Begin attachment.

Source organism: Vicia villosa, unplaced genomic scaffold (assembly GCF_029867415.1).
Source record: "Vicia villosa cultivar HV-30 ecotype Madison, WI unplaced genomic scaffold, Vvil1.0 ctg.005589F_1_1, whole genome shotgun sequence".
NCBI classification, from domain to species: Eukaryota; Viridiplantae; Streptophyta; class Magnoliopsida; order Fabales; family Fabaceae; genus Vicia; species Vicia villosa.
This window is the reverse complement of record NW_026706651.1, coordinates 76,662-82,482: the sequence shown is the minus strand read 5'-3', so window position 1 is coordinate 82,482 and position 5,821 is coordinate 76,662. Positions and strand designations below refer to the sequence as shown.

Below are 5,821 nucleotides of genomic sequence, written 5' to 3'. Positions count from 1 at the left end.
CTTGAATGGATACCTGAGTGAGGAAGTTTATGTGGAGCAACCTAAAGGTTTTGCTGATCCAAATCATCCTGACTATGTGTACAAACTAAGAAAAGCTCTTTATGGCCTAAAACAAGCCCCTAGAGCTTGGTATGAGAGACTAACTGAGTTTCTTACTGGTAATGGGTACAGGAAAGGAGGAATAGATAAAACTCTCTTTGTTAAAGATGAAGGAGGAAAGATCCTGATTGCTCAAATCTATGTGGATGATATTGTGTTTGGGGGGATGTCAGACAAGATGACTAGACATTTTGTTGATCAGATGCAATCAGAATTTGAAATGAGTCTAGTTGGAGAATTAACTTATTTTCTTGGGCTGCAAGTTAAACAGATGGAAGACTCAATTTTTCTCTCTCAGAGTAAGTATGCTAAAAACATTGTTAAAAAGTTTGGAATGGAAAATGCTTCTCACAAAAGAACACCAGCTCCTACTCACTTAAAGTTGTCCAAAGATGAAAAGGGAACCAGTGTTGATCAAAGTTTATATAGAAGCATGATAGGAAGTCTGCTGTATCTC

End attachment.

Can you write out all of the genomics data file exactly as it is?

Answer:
Source organism: Vicia villosa, unplaced genomic scaffold (assembly GCF_029867415.1).
Source record: "Vicia villosa cultivar HV-30 ecotype Madison, WI unplaced genomic scaffold, Vvil1.0 ctg.005589F_1_1, whole genome shotgun sequence".
NCBI classification, from domain to species: Eukaryota; Viridiplantae; Streptophyta; class Magnoliopsida; order Fabales; family Fabaceae; genus Vicia; species Vicia villosa.
This window is the reverse complement of record NW_026706651.1, coordinates 76,662-82,482: the sequence shown is the minus strand read 5'-3', so window position 1 is coordinate 82,482 and position 5,821 is coordinate 76,662. Positions and strand designations below refer to the sequence as shown.

Below are 5,821 nucleotides of genomic sequence, written 5' to 3'. Positions count from 1 at the left end.
CTTGAATGGATACCTGAGTGAGGAAGTTTATGTGGAGCAACCTAAAGGTTTTGCTGATCCAAATCATCCTGACTATGTGTACAAACTAAGAAAAGCTCTTTATGGCCTAAAACAAGCCCCTAGAGCTTGGTATGAGAGACTAACTGAGTTTCTTACTGGTAATGGGTACAGGAAAGGAGGAATAGATAAAACTCTCTTTGTTAAAGATGAAGGAGGAAAGATCCTGATTGCTCAAATCTATGTGGATGATATTGTGTTTGGGGGGATGTCAGACAAGATGACTAGACATTTTGTTGATCAGATGCAATCAGAATTTGAAATGAGTCTAGTTGGAGAATTAACTTATTTTCTTGGGCTGCAAGTTAAACAGATGGAAGACTCAATTTTTCTCTCTCAGAGTAAGTATGCTAAAAACATTGTTAAAAAGTTTGGAATGGAAAATGCTTCTCACAAAAGAACACCAGCTCCTACTCACTTAAAGTTGTCCAAAGATGAAAAGGGAACCAGTGTTGATCAAAGTTTATATAGAAGCATGATAGGAAGTCTGCTGTATCTC